The costs a consumer pays as a result of switching brands or products. These costs can be monetary, but also psychological, effort-based, and time-based.
A good example of a company with switching costs is Salesforce, a Customer Relationship Management (CRM) company which tries to expand the relationship with its customers by cross-selling other services that provide additional value (e.g. data collection and cross-selling other services). This makes it even harder for their customers to change to another CRM system.
Switching from Windows to Apple and vice versa can also be seen as a switching cost as it takes some time to master the software.
Other examples: Automatic Data Processing and Intuitive Surgical.
A moat based on intangible assets includes a competitive advantage because of the strong brand, patents, or regulatory licenses. This may prevent competitors from duplicating products or allow a company to charge a premium price.
Buffett once stated that he didn’t know the value of a brand until Berkshire Hathaway bought See’s Candies.
“We didn’t know the power of a good brand. Over time we just discovered that we could raise prices 10% and no one cared. When you were a 16-year-old, you took a box of candy on your first date with a girl and gave it either to her parents or to her. In California the girls slap you when you bring Russell Stover, and kiss you when you bring See’s.” - Warren Buffett
Munger and Buffett try to determine the strength of a moat based on the brand by measuring whether a competitor can replicate or weaken the moat with massive investments. Their test on Coca-Cola is a good example:
“If you gave me $100 billion and said take away the soft drink leadership of Coca-Cola in the world, I'd give it back to you and say it can't be done.” - Warren Buffett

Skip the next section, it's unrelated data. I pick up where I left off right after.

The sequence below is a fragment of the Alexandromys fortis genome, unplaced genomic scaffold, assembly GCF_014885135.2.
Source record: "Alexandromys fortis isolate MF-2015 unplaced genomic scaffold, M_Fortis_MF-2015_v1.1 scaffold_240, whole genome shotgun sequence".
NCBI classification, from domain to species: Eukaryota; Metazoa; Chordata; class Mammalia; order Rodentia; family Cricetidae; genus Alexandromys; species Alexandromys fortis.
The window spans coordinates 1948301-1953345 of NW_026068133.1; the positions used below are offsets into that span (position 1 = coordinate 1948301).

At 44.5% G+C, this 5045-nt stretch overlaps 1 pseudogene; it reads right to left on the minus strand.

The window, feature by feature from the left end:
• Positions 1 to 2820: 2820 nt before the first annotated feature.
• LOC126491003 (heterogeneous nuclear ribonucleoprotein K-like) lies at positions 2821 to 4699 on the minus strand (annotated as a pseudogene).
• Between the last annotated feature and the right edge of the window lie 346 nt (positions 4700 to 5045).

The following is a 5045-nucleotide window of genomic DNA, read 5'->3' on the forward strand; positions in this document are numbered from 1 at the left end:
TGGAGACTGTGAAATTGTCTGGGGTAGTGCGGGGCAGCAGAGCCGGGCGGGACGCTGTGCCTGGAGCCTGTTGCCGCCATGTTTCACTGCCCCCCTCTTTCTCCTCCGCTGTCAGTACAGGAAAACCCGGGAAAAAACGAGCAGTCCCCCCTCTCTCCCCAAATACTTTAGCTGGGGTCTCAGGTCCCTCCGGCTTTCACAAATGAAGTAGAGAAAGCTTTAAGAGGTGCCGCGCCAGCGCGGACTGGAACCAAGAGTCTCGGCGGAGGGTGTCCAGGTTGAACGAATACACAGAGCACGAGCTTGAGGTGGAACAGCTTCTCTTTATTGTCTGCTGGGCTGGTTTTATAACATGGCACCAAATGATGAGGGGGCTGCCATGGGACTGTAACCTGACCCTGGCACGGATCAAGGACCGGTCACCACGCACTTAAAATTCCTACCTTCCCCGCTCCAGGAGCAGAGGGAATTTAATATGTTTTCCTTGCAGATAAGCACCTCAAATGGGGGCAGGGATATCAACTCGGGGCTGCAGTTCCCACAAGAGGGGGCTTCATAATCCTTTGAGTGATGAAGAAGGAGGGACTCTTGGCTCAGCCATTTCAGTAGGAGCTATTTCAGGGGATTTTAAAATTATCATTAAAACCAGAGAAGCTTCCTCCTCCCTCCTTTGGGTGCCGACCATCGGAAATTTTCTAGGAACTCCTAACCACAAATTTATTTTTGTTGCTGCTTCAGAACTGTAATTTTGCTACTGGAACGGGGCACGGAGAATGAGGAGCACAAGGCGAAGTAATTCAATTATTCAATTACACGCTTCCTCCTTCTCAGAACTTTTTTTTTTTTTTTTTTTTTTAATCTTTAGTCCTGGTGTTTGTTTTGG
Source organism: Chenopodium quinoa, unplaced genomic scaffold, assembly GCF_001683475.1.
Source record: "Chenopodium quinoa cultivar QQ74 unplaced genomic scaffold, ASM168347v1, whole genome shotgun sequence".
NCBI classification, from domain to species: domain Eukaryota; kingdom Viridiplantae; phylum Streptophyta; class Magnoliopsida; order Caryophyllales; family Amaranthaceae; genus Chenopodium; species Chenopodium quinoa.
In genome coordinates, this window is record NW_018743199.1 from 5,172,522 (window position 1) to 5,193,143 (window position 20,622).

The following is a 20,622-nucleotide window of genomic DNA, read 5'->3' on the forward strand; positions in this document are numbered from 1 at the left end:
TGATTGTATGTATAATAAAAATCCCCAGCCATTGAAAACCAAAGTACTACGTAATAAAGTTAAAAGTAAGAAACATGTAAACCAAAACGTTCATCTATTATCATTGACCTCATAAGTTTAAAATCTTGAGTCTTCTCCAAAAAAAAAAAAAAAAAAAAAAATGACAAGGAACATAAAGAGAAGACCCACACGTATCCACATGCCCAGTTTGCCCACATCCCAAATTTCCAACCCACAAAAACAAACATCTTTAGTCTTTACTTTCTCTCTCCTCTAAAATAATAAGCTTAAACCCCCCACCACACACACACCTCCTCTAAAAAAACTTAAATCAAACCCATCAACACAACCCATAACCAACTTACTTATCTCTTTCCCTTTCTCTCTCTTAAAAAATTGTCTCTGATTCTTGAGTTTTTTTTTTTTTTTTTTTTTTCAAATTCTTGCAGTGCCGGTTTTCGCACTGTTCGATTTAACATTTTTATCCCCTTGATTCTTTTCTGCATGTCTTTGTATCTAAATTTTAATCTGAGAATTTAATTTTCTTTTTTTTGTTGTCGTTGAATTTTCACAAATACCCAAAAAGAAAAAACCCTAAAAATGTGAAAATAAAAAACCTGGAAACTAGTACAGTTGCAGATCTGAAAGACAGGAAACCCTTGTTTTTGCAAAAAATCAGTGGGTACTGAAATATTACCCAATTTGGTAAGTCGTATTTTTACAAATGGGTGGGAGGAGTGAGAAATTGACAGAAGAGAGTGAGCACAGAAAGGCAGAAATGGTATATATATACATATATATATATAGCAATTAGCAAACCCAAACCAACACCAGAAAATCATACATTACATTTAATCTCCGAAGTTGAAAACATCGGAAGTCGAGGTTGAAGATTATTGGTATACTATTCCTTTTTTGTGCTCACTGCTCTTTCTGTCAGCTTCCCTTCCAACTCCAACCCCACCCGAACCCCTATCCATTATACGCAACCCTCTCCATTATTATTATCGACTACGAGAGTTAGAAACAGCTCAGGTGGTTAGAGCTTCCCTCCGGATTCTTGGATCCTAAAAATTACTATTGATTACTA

A moat based on network effects is one of the strongest moats companies can create because this moat source is very scalable.
A network effect exists when the value of a product or service grows as its user base expands. Each additional customer increases the value of the product or service exponentially.
Think about companies like American Express, Amazon, Mastercard & Visa, and Alphabet.
'“Google has a huge new moat. In fact I’ve probably never seen such a wide moat.” - Charlie Munger
Companies that are able to produce products or services at lower costs than its rivals benefit from cost advantages.
Firms with a structural cost advantage can either undercut competitors on price while earning similar margins, or can charge market-level prices while earning relatively high margins. Ikea and Walmart are two companies with strong cost advantages.
For us personally, cost advantages are the least preferred moat source. The reason for this is that these companies often have no pricing power. Pricing power is a very important characteristic of quality companies.
Last but not least, efficient scale is the fifth moat source.
In some markets, there is only room for a few players. These kinds of markets are called monopolistic (only 1 company) or oligopolistic (only a few companies) markets.
Scale economies are very important in business. It is the dynamic in which a market of limited size is effectively served by few companies. Incumbents generate economic profits, but new entrants would cause returns for all players to fall to a level in line with or below the cost of capital. For that reason, it is not interesting for new players to enter the market.